Two Cheers for Gentrification

Contrary to what Councilman Goode and many others believe, it’s not a scourge.

Gentrification has been getting a bum rap in Philadelphia.

You read that right.

The assumption among elected officials — well, certain ones, at least — and many activists is that when more affluent people move into a neighborhood, the poorer residents get hurt or pushed out.

It’s that assumption that underlay Councilman W. Wilson Goode Jr.’s shelved-for-now effort to limit the value of improvements eligible for the city’s 10-year property tax abatement. (No final vote was taken on the bill last week before Council adjourned for the year; instead, it was amended and held for later.)

I have a friend I’d like him to meet.

He lives in a duplex he owns in West Philadelphia, west of 52nd Street, along with a neighboring property. Not that long ago, as the tide of Penn affiliates began lapping against the borders of Malcolm X Park, he told me that he had advised every one of his homeowning neighbors to hang on to their properties as long as they could, because “they’ll be worth more soon.”

And they will. One of the things we tend to forget as we assess the effects of gentrification is that some residents of gentrifying neighborhoods own their homes. If property values around them rise, they finally have a chance to cash in if they choose. Since most of the homes we’re talking about here have passed through the Actual Value Initiative relatively unscathed, rising property taxes are likely not to become an issue for these homeowners — and if they do, we can enact measures to address that problem without breaking the virtuous cycle.

And there is a virtuous cycle — and its beneficiaries might surprise you. In 2008, a team of professors at the University of Colorado, the University of Pittsburgh and the U.S. Department of Agriculture studied Census data on neighborhoods that gentrified and found that, contrary to what everyone assumes, minorities and poorer residents did not suffer as a result. Better-off African-Americans and Hispanics found gentrifying neighborhoods as appealing as their white counterparts did and moved into them at similar rates. And those less-well-off minorities who remained also did better — high-school graduates in particular tended to stay and post notable gains in income.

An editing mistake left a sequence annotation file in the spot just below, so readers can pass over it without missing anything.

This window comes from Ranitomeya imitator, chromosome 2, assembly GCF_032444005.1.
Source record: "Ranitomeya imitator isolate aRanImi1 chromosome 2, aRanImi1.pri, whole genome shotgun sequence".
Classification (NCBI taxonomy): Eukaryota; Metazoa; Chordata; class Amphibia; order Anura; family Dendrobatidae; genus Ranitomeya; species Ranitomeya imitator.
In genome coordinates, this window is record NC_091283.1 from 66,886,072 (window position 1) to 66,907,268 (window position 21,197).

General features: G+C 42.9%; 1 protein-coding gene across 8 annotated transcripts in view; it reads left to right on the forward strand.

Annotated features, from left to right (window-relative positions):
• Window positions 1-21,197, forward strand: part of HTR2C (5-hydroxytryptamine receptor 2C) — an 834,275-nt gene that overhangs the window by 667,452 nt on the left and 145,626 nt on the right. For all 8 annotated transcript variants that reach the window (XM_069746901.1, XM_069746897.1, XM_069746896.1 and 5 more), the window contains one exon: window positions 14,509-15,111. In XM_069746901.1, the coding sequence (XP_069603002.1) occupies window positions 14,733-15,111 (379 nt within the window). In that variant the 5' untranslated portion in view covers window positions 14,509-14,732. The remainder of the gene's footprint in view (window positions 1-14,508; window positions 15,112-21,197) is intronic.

What actually happens in neighborhoods that gentrify, it seems, is simply normal population turnover at work, only with more educated and affluent residents replacing those who would likely have left anyway. And those who stay also benefit from the improved amenities and new businesses that follow in the wake of the urban gentry, as John Longacre pointed out concerning new development in Point Breeze.

So what’s not to like? Having to move when your landlord jacks up your rent, that’s what. That side effect of gentrification we haven’t figured out a fix for.

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